PTSD: Distractions – Change Your Focus
Three weeks ago, my therapist suggested I should go see a movie. During the first week, I thought it was silly to go to a movie by myself. What was the point? I brought up the suggestion to a few friends who all said that they can and have enjoyed going to the movies alone. That’s when I admitted that I didn’t feel I was worth the ticket and popcorn. Again, my therapist encouraged me to go the following week and even told me that she sometimes goes alone because of her movie preference. I thought about it. I even felt guilty about not going, but I still couldn’t bring myself to go alone.
For a long time, movies were something Tom and I did together. I’ve only seen one movie with a friend since breaking up with him. My company paid for the ticket (and my friend’s ticket), the popcorn, and the drinks. It was a movie we both wanted to see, and we did enjoy it. But…going alone means being alone with my thoughts. Of Tom not wanting to go anymore (he got bored with going out to movies). Of not feeling worth it.
Last week, I had an idea and told my therapist about it. I saw on Facebook that my old college wind ensemble was putting on a concert this past Sunday at 2pm. This was something I could do. I was in band from 6th grade through five years of college. And, I typically try to do the local community band for the summer and Christmas concerts. Tom never went to these unless I was on stage, so it feels different. In fact, being on stage for this last Christmas concert was the calmest I’ve felt without medication in a really long time.
So, waiting until the last hour before the concert and almost deciding not to go at all, I jumped in the shower, got dressed, and drove to the auditorium where I have so many college band memories. I listened to the director (my director) talk about recent times with this group of young musicians, which made me miss band. The concert started, and I sat and listened to the music. I actually attended the concert and tried the “change your focus” distraction. But, you know what? I couldn’t feel anything. Music moves people. It can make some people sing and dance. It can bring people together. It can make you feel so deeply that you get goosebumps or cry because it moves your soul.
I felt empty. I thought about going up to the stage to hug my old band director, but after a few minutes, I just couldn’t stay. I left feeling disappointed. I left with my heartbreaking all over again. Damn, I wished I could cry.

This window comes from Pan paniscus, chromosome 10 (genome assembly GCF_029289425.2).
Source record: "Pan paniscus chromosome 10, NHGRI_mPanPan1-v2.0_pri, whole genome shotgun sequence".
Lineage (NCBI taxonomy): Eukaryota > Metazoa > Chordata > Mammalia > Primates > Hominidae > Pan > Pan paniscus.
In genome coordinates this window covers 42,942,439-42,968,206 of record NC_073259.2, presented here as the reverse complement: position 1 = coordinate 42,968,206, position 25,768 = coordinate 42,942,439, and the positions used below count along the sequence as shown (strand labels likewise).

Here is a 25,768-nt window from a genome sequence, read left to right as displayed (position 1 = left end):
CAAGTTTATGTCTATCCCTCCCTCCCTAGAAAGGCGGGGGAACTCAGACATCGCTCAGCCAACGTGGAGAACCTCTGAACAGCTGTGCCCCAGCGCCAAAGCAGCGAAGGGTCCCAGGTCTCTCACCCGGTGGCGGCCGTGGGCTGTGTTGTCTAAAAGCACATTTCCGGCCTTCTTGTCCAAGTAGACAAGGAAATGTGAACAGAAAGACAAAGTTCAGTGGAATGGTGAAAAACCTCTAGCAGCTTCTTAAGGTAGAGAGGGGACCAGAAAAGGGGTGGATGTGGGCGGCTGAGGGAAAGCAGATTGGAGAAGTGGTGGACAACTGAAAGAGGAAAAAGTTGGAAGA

This pain and alternating numbness can be all-consuming. I hadn’t felt it to this degree in a while. It hit me last Wednesday and has come back to visit for a few hours each day. Why? I don’t know. Do I wake up with it? Sometimes. Are there triggers? Sometimes and not always the same. Does it get worse before going to sleep? Yes.
Distractions used to work. They did. Before Tom and I broke up…when I would wait for him to come home, I would watch television shows, play puzzle games on my phone, read a book, or clean the house. When waiting on him to come home from work changed into not knowing where he was, what he was getting into, when he would arrive or IF he would arrive…when fear took over, distractions slowly stopped working. The commercials during shows would be when I’d try to call him. At some point, I could no longer focus on reading, cleaning, or playing mindless games. Eventually, all I could do was pace between the bedroom and the living room, pausing to watch the security cameras and begging for his headlights to appear, so I would know he had made it home safely.
When we finally broke up, I was five months into my new job. Thankfully, it was new. It provided me with enough distraction to get me from May until about October of last year. Then, just like all of my other distractions, it slowly stopped working and I could just barely focus enough to get what was required done.
I am still stuck in this varying ability to focus even today. When I am working with someone, then it tends to be significantly easier to be present and provide feedback. But, if I’m working alone, it takes a lot more effort to stay focused…and sometimes, it’s just more than I can handle. I guess the good thing is I’m apparently the only one aware of how bad it is. That’s probably why it’s so hard for anyone to believe that there is something wrong, to believe me…and what’s worse? When I’m not feeling so bad, I still question myself – it really wasn’t that bad. If I can still laugh, how come I still feel so much pain?
I came across this article on Facebook. It is well worth a read especially if you are someone or you know someone who has survived trauma – this article is not trauma-specific, so you will not be inclined to try to compare your situation to someone else’s (been there, done that before). Please take a moment to read and pass it along.
I am pretty sure I’m still frozen in the stubbornly not processing phase. It doesn’t help that writing is my most open form of communication either. So, here I am.